Verse > Anthologies > Elizabethan Sonnets > Parthenophil and Parthenophe
Seccombe and Arber, comps.  Elizabethan Sonnets.  1904.
Parthenophil and Parthenophe
Sonnet LXXXII. The Chariot, with the Steed is drawn along
Barnabe Barnes (1569?–1609)
THE CHARIOT, with the Steed is drawn along.
  Ships, winged with Winds, swift hover on the waves.
  The stubborn Ploughs are hauled with Oxen strong.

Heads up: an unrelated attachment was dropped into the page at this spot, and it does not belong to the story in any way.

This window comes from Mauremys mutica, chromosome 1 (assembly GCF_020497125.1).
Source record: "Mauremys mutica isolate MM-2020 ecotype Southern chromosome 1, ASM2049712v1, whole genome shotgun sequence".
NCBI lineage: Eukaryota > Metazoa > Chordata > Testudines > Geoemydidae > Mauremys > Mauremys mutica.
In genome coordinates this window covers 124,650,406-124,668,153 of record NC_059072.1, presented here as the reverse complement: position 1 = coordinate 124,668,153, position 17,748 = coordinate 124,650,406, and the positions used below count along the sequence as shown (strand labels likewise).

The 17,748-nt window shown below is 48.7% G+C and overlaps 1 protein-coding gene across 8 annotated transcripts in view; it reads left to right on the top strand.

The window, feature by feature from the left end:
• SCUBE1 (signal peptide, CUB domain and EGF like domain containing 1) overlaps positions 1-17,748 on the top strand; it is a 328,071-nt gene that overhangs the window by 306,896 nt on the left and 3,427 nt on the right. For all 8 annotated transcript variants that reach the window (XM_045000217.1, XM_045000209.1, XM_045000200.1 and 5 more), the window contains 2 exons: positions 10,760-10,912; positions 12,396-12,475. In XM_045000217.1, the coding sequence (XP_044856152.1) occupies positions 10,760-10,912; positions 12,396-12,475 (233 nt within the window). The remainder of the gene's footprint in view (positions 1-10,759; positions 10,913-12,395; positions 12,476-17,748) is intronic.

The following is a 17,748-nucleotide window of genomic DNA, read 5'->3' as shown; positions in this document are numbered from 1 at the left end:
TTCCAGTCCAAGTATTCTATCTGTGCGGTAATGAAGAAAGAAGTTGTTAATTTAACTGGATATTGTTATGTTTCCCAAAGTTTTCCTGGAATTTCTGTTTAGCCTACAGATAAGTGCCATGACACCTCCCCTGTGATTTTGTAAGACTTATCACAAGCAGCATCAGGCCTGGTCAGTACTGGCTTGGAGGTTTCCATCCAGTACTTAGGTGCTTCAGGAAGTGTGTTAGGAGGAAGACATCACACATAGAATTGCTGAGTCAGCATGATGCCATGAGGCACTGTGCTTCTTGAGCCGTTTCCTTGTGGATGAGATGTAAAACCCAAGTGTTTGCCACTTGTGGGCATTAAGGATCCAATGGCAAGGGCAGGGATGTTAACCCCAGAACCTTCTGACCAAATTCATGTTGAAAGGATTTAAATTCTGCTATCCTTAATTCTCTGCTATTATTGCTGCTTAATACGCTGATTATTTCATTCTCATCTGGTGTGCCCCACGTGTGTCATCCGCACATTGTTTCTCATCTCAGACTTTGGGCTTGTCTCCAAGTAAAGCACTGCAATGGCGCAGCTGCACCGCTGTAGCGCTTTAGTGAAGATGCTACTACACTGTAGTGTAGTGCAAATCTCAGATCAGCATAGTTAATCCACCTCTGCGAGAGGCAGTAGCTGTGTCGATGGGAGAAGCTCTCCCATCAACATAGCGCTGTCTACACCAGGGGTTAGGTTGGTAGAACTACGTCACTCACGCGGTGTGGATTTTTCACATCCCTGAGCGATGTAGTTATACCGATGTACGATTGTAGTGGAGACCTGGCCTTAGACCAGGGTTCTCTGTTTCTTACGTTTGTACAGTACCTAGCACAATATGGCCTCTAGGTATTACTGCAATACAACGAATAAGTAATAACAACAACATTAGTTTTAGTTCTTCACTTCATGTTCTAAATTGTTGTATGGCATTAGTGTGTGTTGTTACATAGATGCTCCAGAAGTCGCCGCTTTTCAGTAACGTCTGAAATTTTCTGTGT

Hard Adamant, the strongest Iron craves.
But I am with thy beauty strongly forced;        5
  Which, full of courage, draws me like the Steed.
  Those Winds, thy spirit; whence cannot be divorced.
  My heart the Ship, from danger never freed.
That strong conceit on thy sweet beauty lade;
  The strong-necked Ox which draws my Fancy’s Plow,        10
  Thine heart that Adamant, whose force hath made
My strong desires stand subject unto you!
  Would I were Horse, Ox, Adamant, or Wind!
  Then had I never cared for Womankind.

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